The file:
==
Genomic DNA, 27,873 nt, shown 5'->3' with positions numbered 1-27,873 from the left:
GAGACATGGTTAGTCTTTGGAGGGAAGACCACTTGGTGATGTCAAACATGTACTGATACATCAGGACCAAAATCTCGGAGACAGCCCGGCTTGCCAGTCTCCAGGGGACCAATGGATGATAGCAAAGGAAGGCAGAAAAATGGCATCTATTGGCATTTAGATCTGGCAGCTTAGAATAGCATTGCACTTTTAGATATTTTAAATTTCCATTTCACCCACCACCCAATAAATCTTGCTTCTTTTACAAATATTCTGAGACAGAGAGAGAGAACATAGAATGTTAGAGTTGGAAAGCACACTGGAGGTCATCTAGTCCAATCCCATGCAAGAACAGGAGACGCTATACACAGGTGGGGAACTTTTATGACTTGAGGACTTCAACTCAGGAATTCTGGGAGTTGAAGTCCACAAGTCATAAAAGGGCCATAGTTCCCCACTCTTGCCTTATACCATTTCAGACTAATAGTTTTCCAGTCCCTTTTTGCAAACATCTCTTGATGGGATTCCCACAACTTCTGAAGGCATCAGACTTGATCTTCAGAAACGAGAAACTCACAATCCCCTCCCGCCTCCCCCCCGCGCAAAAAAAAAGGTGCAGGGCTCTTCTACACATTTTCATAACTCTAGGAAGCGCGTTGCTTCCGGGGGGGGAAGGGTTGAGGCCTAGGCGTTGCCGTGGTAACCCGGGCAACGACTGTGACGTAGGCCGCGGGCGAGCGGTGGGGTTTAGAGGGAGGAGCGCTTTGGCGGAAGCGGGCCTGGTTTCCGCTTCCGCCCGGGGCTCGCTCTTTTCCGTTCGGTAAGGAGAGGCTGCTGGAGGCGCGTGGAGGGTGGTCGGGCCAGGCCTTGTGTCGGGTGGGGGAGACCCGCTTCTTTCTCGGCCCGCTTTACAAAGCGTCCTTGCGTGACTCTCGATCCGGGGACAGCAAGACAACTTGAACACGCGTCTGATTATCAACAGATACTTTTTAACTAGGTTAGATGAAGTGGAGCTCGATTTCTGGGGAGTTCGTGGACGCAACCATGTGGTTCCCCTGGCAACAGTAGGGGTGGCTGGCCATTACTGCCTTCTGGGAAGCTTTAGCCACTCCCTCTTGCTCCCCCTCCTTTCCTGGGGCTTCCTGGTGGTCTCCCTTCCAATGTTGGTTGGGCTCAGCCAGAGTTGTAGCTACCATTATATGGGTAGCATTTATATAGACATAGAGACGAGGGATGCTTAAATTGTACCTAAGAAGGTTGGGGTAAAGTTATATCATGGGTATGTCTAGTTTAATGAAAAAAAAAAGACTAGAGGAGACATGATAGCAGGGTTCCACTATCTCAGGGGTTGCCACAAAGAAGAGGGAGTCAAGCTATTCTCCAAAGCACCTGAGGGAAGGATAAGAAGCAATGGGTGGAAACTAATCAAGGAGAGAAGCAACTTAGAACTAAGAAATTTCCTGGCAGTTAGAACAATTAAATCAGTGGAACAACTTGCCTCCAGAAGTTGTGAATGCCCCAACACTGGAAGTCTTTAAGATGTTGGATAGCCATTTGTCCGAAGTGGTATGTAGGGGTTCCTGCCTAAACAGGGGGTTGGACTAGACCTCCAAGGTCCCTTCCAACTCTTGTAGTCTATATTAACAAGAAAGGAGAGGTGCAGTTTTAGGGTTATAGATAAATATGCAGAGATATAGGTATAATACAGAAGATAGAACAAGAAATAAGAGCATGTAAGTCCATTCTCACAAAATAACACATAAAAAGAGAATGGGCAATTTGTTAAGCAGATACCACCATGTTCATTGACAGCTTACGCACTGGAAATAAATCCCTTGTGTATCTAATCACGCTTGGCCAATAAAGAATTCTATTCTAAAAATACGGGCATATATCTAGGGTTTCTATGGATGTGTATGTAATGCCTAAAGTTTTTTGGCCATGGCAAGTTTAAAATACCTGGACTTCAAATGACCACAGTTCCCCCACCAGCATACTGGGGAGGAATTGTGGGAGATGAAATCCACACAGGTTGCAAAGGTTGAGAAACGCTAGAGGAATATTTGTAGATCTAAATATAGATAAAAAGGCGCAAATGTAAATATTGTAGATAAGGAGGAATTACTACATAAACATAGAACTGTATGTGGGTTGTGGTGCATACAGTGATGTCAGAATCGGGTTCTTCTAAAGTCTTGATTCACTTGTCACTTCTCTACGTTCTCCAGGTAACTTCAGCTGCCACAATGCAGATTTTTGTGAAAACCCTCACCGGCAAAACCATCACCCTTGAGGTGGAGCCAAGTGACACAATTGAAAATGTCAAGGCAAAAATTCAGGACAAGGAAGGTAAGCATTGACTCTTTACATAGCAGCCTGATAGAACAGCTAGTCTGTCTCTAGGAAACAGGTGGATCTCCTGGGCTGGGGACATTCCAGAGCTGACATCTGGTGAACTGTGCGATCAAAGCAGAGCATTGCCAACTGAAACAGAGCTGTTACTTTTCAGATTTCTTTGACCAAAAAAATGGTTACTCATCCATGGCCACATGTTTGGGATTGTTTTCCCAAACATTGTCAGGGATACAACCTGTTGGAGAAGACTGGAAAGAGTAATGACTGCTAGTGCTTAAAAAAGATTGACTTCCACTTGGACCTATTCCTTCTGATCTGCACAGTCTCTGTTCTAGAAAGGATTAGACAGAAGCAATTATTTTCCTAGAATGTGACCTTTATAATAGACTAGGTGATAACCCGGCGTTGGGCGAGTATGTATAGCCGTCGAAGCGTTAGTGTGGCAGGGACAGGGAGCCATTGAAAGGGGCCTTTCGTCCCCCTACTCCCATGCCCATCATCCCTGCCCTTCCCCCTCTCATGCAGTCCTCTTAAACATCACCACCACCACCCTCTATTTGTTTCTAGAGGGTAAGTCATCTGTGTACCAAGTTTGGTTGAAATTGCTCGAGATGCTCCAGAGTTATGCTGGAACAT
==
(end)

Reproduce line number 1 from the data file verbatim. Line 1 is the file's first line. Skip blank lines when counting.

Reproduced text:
Genomic DNA, 27,873 nt, shown 5'->3' with positions numbered 1-27,873 from the left: